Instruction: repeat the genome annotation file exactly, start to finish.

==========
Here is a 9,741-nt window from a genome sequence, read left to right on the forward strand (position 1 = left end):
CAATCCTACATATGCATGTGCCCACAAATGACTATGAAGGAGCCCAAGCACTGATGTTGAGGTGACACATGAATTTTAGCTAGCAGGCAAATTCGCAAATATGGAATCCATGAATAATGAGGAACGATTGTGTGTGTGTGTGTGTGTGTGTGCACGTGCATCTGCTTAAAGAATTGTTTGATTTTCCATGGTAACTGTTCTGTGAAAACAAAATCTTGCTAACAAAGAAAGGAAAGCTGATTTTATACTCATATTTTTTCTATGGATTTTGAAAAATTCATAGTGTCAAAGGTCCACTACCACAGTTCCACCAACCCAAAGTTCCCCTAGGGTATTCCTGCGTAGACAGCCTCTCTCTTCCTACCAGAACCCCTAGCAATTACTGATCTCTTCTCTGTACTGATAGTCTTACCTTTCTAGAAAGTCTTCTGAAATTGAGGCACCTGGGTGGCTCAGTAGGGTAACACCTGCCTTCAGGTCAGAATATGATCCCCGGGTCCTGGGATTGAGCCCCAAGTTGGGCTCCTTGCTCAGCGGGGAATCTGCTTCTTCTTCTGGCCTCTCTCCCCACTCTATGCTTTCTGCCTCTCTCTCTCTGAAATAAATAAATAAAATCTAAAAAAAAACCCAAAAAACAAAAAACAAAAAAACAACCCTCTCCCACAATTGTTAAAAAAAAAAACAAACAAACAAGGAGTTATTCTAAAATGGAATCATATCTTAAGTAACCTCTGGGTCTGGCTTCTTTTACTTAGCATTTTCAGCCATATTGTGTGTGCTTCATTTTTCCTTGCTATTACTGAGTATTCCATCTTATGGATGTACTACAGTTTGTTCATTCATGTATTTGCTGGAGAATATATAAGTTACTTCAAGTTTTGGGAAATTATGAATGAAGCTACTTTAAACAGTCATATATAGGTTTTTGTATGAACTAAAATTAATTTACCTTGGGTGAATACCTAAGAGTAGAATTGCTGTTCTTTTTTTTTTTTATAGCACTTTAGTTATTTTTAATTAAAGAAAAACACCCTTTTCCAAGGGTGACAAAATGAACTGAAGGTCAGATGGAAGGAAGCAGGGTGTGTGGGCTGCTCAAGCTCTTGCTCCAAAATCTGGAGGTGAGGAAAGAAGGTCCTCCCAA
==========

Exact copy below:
Here is a 9,741-nt window from a genome sequence, read left to right on the forward strand (position 1 = left end):
CAATCCTACATATGCATGTGCCCACAAATGACTATGAAGGAGCCCAAGCACTGATGTTGAGGTGACACATGAATTTTAGCTAGCAGGCAAATTCGCAAATATGGAATCCATGAATAATGAGGAACGATTGTGTGTGTGTGTGTGTGTGTGTGCACGTGCATCTGCTTAAAGAATTGTTTGATTTTCCATGGTAACTGTTCTGTGAAAACAAAATCTTGCTAACAAAGAAAGGAAAGCTGATTTTATACTCATATTTTTTCTATGGATTTTGAAAAATTCATAGTGTCAAAGGTCCACTACCACAGTTCCACCAACCCAAAGTTCCCCTAGGGTATTCCTGCGTAGACAGCCTCTCTCTTCCTACCAGAACCCCTAGCAATTACTGATCTCTTCTCTGTACTGATAGTCTTACCTTTCTAGAAAGTCTTCTGAAATTGAGGCACCTGGGTGGCTCAGTAGGGTAACACCTGCCTTCAGGTCAGAATATGATCCCCGGGTCCTGGGATTGAGCCCCAAGTTGGGCTCCTTGCTCAGCGGGGAATCTGCTTCTTCTTCTGGCCTCTCTCCCCACTCTATGCTTTCTGCCTCTCTCTCTCTGAAATAAATAAATAAAATCTAAAAAAAAACCCAAAAAACAAAAAACAAAAAAACAACCCTCTCCCACAATTGTTAAAAAAAAAAACAAACAAACAAGGAGTTATTCTAAAATGGAATCATATCTTAAGTAACCTCTGGGTCTGGCTTCTTTTACTTAGCATTTTCAGCCATATTGTGTGTGCTTCATTTTTCCTTGCTATTACTGAGTATTCCATCTTATGGATGTACTACAGTTTGTTCATTCATGTATTTGCTGGAGAATATATAAGTTACTTCAAGTTTTGGGAAATTATGAATGAAGCTACTTTAAACAGTCATATATAGGTTTTTGTATGAACTAAAATTAATTTACCTTGGGTGAATACCTAAGAGTAGAATTGCTGTTCTTTTTTTTTTTTATAGCACTTTAGTTATTTTTAATTAAAGAAAAACACCCTTTTCCAAGGGTGACAAAATGAACTGAAGGTCAGATGGAAGGAAGCAGGGTGTGTGGGCTGCTCAAGCTCTTGCTCCAAAATCTGGAGGTGAGGAAAGAAGGTCCTCCCAA